Anatomy of the extensor tendons to the index finger

Department of Orthopaedic Surgery, University of Illinois at Chicago 60612-7342, USA.
The Journal Of Hand Surgery (Impact Factor: 1.67). 12/1996; 21(6):988-91. DOI: 10.1016/S0363-5023(96)80305-4
Source: PubMed


An anatomic study was performed to better delineate the extensor tendons of the index finger. Seventy-two cadaver hands were dissected. Classically, a single slip of the extensor digitorum communis (EDC) and a single slip of the extensor indicis proprius (EIP) are said to run to the index finger. The EIP is said to be ulnar to the EDC at the level of the metacarpal head. In dissections in this study, the classic description was noted in 58 of the hands. Ten hands had a double slip of the EIP. Two hands had a double slip of the EDC running to the index. Two hands had a single slip of the EIP either volar or radial to the EDC at the level of the metacarpal head. Thirteen hands (19%) showed anatomic variants of the EIP and EDC tendons at the level of the metacarpal head, differing from the classic description. Additionally, two hands showed aberrant tendons. A knowledge of these variants when performing tendon repair or EIP transfer is necessary.

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    • "It was first described by Wood (1864). Since then, many studies confirm the presence of this muscle with a frequency from 0.5 to 4 % (De Vilhena 1933; Cauldwell et al. 1943; Godwin and Ellis 1992; Yoshida 1995; Gonzalez et al. 1996). The extensor indicis radialis (EIR) is also a supernumerary muscle. "
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    ABSTRACT: Anatomical variations of the fingers extensor tendons are not uncommon and have been described by several authors. Participation of intertendinous band of fascia in this kind of variation can change muscle functionality. However, this element is scarcely described in the literature. In this case report, we describe the finding of an accessory tendon located between the extensor digitorum communis muscle tendon, destined for the index finger, and the extensor pollicis longus tendon. In an anatomical analysis, we observed a connection between the radial portion of the accessory tendon and the ulnar portion of the extensor pollicis longus tendon by intertendinous fascia. This finding corresponds anatomically to the supernumerary muscle denominated extensor indicis radialis, but due to the fascial connections observed with the extensor pollicis longus, this muscle would behave functionally as a supernumerary muscle denominated extensor pollicis et indicis communis. This report suggests that participation of fascia in muscular variation in this anatomical segment is essential to establish the correct morpho-functional denomination of muscular variants.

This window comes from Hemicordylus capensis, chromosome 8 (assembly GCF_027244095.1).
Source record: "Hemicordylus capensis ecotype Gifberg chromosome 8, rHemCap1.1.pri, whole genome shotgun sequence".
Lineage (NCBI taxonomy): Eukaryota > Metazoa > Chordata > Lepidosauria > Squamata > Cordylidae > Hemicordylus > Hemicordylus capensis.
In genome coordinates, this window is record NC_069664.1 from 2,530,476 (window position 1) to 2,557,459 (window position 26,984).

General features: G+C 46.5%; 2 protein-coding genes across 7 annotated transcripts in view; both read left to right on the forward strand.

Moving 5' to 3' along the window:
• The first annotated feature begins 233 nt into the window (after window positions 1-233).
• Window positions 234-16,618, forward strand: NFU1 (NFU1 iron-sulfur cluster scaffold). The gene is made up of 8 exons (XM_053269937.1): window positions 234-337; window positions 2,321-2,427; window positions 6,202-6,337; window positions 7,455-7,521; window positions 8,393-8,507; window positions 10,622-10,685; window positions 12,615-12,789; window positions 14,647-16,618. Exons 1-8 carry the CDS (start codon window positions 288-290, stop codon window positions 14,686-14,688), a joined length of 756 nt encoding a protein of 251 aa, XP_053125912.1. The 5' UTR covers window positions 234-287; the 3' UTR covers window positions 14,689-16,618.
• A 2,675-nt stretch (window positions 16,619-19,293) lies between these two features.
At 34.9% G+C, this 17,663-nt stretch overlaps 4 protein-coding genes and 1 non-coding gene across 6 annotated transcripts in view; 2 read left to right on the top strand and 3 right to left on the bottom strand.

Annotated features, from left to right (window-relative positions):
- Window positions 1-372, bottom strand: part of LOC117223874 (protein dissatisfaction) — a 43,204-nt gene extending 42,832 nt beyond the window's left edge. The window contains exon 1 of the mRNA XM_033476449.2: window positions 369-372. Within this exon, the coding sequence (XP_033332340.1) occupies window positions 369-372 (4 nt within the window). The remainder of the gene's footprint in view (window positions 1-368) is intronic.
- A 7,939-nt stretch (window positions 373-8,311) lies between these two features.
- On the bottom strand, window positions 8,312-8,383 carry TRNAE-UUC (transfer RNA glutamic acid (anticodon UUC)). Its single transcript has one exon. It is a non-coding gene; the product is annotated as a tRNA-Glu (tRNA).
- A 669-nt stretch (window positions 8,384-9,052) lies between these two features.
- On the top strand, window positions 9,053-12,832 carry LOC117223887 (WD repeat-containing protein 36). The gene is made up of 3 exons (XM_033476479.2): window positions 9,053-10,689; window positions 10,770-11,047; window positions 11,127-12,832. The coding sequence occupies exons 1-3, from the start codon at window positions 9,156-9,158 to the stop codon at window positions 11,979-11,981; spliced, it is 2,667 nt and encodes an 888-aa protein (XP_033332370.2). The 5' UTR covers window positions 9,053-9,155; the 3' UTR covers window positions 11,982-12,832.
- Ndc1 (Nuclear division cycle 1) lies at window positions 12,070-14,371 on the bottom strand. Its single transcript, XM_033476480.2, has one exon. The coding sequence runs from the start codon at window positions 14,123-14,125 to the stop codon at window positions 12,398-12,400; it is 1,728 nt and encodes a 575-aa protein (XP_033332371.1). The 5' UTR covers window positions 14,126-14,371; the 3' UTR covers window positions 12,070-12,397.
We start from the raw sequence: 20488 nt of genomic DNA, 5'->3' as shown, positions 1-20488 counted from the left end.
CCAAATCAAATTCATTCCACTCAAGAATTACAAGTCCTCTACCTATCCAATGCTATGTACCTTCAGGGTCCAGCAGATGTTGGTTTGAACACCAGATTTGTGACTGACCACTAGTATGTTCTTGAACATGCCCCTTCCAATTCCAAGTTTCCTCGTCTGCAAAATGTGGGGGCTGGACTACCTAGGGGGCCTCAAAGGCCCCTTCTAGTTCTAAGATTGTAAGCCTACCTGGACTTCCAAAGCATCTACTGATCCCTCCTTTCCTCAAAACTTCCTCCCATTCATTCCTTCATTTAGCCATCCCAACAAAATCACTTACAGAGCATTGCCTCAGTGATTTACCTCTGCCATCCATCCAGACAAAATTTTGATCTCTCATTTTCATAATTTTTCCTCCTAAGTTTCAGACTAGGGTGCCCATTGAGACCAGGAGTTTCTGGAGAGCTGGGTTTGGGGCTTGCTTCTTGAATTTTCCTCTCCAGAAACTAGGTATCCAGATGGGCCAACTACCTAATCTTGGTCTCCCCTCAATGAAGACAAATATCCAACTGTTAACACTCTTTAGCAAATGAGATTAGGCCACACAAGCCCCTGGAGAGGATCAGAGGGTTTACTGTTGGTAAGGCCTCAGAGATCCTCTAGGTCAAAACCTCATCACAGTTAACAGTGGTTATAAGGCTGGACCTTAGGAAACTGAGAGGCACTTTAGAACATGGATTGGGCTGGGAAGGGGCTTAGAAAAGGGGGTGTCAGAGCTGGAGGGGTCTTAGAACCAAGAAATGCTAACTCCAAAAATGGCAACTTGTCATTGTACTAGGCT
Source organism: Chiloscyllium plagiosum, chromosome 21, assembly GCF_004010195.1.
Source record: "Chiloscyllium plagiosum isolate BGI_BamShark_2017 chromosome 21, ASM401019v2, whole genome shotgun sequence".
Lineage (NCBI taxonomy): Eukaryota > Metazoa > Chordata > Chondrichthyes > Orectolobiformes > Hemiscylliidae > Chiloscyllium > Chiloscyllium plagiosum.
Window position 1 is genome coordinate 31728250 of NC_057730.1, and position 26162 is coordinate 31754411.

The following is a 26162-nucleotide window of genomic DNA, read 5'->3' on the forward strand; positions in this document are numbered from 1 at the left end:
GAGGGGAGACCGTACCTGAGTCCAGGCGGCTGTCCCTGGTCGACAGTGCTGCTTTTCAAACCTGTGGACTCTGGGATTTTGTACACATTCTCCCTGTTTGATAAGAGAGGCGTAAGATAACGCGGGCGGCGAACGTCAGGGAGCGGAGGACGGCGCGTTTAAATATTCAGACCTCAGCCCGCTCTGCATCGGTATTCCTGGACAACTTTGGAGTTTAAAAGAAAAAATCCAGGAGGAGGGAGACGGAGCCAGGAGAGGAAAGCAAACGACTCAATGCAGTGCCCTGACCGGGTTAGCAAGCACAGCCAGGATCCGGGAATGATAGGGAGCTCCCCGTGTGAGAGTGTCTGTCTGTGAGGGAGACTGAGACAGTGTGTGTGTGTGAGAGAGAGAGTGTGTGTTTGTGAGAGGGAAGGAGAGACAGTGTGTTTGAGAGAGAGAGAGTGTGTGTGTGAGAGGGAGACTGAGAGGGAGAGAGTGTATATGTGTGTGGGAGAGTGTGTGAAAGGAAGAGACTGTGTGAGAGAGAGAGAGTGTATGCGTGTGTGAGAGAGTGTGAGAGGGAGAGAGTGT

Full-text · Article · Dec 2012
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    • "Bingold (1964) said that the extensor indicis brevis may arise by a narrow aponeurosis from the wrist and insert by a slender tendon into the ulnar side of the extensor hood of the index. The extensor indicis muscle is widely utilized in surgeries of tendon transfer designed to restore a variety of finger movements (Gonzalez et al., Kitano et al., 1996; Batra et al.). It is utilized in reference to dysfunctions caused by functional loss of the abductor pollicis brevis, opponens pollicis muscles (Batra et al.), and extensor pollicis longus (Noorda et al.,1994). "

    Full-text · Article · Sep 2012 · International Journal of Morphology
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    • "The anatomical distribution of the finger extensors was examined to understand their patterns of arrangement [14,15] and their structural variations [16]. The extensor mechanism of the fingers is complex and has been discussed in its anatomy [17] and function [18]. "
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    ABSTRACT: Our understanding of finger functionality associated with the specific muscle is mostly based on the functional anatomy, and the exact motion effect associated with an individual muscle is still unknown. The purpose of this study was to examine phalangeal joints motion of the index finger generated by each extrinsic muscle. Ten (6 female and 4 male) fresh-frozen cadaveric hands (age 55.2 +/- 5.6 years) were minimally dissected to establish baseball sutures at the musculotendinous junctions of the index finger extrinsic muscles. Each tendon was loaded to 10% of its force potential and the motion generated at the metacarpophalangeal (MCP), proximal interphalangeal (PIP), and distal interphalangeal (DIP) joints was simultaneously recorded using a marker-based motion capture system. The flexor digitorum profundus (FDP) generated average flexion of 19.7, 41.8, and 29.4 degrees at the MCP, PIP, and DIP joints, respectively. The flexor digitorum superficialis (FDS) generated average flexion of 24.8 and 47.9 degrees at the MCP and PIP joints, respectively, and no motion at the DIP joints. The extensor digitorum communis (EDC) and extensor indicis proprius (EIP) generated average extension of 18.3, 15.2, 4.0 degrees and 15.4, 13.2, 3.7 degrees at the MCP, PIP and DIP joints, respectively. The FDP generated simultaneous motion at the PIP and DIP joints. However, the motion generated by the FDP and FDS, at the MCP joint lagged the motion generated at the PIP joint. The EDC and EIP generated simultaneous motion at the MCP and PIP joints. The results of this study provide novel insights into the kinematic role of individual extrinsic muscles.
    Full-text · Article · Aug 2008 · Journal of Orthopaedic Surgery and Research
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